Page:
Scientist who helped clone Dolly the sheep dies
Keith Campbell, a prominent biologist who worked on cloning Dolly the sheep, has died at 58, the University of Nottingham says.
Campbell, who had worked on animal improvement and cloning since 1999, died Oct. 5, university spokesman Tim Utton said. He did not specify the cause, only saying that Campbell had worked at the university until his death.
Campbell began researching animal cloning at the Roslin Institute near Edinburgh in 1991. The experiments led to the birth in 1996 of Dolly the sheep, the first mammal to be cloned from an adult cell.
The sheep was named after voluptuous singer Dolly Parton. Researchers at the time said that the sheep was created from a mammary gland cell, and that the Parton offered an excellent example.
The creation of the sheep captured the public imagination and instantly became a scientific sensation. The experiments drew admiration but also anger from some who raised questions about the ethics of cloning.
Animal rights activists were outraged, while the Church of England expressed reservations. Dolly was put down in 2003 after she developed lung disease.
Campbell later joined Nottingham University as professor of animal development, where he continued research into the cloning process. He was particularly interested in assisted reproduction in both animals and humans, and studied ways to develop reproductive technologies in farm animals to enhance breeding and maintain food security.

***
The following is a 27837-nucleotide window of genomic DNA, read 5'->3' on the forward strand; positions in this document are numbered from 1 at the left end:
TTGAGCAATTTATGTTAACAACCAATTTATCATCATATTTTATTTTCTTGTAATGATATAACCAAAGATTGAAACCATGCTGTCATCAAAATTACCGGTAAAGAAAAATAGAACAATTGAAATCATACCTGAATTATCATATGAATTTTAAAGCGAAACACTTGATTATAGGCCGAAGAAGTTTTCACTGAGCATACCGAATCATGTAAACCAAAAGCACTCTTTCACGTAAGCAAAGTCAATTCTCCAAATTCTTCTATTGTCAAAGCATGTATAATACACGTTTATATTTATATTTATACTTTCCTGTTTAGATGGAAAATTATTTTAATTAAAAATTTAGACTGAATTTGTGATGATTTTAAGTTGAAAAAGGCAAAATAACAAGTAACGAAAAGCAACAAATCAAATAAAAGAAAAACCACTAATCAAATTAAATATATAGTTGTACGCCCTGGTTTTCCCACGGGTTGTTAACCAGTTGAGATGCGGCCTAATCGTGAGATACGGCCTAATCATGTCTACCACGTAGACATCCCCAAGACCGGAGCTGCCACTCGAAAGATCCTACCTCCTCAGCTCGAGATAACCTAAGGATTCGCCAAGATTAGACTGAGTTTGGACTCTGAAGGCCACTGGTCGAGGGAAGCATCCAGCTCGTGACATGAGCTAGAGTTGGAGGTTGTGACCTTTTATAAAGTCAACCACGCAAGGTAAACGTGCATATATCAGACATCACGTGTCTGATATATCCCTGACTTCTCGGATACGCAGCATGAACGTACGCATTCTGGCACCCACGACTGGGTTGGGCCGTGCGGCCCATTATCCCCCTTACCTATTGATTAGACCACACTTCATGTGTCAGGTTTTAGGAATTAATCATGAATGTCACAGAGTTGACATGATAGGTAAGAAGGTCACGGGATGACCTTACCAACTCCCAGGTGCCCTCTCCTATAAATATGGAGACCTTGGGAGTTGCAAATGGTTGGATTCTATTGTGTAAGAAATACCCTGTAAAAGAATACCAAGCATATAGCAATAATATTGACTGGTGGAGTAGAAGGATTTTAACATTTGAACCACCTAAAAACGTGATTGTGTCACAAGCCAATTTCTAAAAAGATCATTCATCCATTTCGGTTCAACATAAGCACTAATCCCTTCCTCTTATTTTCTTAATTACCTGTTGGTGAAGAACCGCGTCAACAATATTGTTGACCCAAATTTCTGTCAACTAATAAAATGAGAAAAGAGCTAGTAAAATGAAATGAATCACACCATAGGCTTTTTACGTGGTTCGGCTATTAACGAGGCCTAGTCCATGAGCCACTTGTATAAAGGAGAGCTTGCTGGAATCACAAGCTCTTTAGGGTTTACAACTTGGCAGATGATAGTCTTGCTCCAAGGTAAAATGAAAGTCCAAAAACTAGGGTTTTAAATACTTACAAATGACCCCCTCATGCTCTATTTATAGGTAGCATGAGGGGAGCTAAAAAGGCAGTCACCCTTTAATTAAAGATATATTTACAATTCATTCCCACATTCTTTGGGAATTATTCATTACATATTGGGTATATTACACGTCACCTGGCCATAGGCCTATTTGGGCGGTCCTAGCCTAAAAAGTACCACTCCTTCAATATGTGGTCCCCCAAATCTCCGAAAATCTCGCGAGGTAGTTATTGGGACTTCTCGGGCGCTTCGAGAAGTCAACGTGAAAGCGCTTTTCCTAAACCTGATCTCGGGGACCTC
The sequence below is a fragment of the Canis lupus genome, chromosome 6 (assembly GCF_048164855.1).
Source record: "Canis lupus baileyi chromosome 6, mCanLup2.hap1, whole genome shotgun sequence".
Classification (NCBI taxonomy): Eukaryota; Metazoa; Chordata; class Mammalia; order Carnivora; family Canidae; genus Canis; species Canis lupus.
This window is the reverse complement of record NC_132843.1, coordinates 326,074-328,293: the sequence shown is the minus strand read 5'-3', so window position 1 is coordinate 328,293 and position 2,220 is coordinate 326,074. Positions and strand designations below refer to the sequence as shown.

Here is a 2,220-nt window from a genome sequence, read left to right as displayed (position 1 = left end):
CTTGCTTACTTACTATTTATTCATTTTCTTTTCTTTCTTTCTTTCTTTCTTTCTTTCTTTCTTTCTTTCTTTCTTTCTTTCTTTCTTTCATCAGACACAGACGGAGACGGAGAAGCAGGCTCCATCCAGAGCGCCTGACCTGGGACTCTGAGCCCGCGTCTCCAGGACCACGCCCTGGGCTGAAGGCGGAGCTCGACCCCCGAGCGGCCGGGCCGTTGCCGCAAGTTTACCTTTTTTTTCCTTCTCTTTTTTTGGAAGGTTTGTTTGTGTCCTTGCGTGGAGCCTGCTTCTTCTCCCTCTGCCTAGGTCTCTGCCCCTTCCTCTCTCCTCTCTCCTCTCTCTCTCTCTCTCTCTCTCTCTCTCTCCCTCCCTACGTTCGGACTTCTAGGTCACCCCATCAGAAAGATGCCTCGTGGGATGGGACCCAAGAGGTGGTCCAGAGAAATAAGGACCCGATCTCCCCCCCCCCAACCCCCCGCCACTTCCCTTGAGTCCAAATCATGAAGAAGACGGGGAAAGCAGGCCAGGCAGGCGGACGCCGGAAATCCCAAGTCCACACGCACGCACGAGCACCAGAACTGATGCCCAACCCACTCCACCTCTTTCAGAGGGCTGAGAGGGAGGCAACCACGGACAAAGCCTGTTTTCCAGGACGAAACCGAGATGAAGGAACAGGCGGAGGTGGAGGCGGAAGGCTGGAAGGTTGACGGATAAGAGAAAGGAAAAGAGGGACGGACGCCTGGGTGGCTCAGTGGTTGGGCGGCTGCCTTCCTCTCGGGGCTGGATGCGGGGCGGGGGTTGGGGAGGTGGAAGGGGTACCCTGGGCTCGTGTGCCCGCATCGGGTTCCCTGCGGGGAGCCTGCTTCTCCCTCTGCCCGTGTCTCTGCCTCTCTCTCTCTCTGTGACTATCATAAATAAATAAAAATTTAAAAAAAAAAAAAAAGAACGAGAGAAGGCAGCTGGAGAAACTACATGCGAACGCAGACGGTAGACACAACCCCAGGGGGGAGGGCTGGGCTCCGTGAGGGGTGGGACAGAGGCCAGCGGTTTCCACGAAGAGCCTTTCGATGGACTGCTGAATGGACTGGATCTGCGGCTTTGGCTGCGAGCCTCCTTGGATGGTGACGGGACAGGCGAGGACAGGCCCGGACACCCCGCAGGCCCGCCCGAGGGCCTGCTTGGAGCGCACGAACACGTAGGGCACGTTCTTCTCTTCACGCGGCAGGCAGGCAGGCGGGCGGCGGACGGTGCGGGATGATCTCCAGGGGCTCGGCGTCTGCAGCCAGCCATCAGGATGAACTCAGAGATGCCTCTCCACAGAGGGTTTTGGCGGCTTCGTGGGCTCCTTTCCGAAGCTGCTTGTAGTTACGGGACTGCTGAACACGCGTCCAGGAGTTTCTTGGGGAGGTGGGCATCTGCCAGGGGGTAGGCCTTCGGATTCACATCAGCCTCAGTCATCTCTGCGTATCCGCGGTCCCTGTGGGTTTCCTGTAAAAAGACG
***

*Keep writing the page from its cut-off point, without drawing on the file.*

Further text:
He believed research into medical use of embryonic stem cells would eventually lead to important breakthroughs despite opposition from some who found the technique abhorrent.
"There are groups that believe that life begins at conception and that you should not do any research involving embryos at all," he said in a 2001 interview. "But we have also been able to inform people of the potential benefits, and once they learn about it they are much more likely to be in favor of it."
He said stem cells from embryos have the unique ability to be developed into many different types of human cells, including blood, muscle and nerve cells.
"Broadly, I would say they may be a major breakthrough in human medicine that will improve the quality of life for a large number of the population, particularly those with age-related disorders," Campbell said.
The scientist was awarded the Shaw prize for medicine and life sciences in 2008, along with Ian Wilmut, the lead scientist in the team that created Dolly, and Nobel-winning scientist Shinya Yamanaka.